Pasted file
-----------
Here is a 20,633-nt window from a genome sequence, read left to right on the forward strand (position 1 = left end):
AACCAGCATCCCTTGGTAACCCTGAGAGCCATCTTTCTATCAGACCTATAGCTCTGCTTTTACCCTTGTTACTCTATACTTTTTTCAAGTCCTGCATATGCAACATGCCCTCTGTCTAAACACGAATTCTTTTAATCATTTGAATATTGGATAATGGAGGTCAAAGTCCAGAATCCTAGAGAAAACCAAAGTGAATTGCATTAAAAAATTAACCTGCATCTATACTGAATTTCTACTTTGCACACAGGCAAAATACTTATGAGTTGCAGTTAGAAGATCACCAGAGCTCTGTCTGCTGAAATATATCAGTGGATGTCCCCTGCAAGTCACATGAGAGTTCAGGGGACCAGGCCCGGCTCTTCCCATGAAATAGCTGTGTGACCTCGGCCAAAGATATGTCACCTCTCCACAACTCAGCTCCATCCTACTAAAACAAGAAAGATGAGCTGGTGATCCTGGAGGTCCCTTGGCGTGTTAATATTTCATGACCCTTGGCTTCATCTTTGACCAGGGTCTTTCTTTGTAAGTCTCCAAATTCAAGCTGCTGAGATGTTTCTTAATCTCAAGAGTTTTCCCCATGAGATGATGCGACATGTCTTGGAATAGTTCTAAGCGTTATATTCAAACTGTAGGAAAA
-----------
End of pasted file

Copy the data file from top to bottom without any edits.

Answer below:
Here is a 20,633-nt window from a genome sequence, read left to right on the forward strand (position 1 = left end):
AACCAGCATCCCTTGGTAACCCTGAGAGCCATCTTTCTATCAGACCTATAGCTCTGCTTTTACCCTTGTTACTCTATACTTTTTTCAAGTCCTGCATATGCAACATGCCCTCTGTCTAAACACGAATTCTTTTAATCATTTGAATATTGGATAATGGAGGTCAAAGTCCAGAATCCTAGAGAAAACCAAAGTGAATTGCATTAAAAAATTAACCTGCATCTATACTGAATTTCTACTTTGCACACAGGCAAAATACTTATGAGTTGCAGTTAGAAGATCACCAGAGCTCTGTCTGCTGAAATATATCAGTGGATGTCCCCTGCAAGTCACATGAGAGTTCAGGGGACCAGGCCCGGCTCTTCCCATGAAATAGCTGTGTGACCTCGGCCAAAGATATGTCACCTCTCCACAACTCAGCTCCATCCTACTAAAACAAGAAAGATGAGCTGGTGATCCTGGAGGTCCCTTGGCGTGTTAATATTTCATGACCCTTGGCTTCATCTTTGACCAGGGTCTTTCTTTGTAAGTCTCCAAATTCAAGCTGCTGAGATGTTTCTTAATCTCAAGAGTTTTCCCCATGAGATGATGCGACATGTCTTGGAATAGTTCTAAGCGTTATATTCAAACTGTAGGAAAA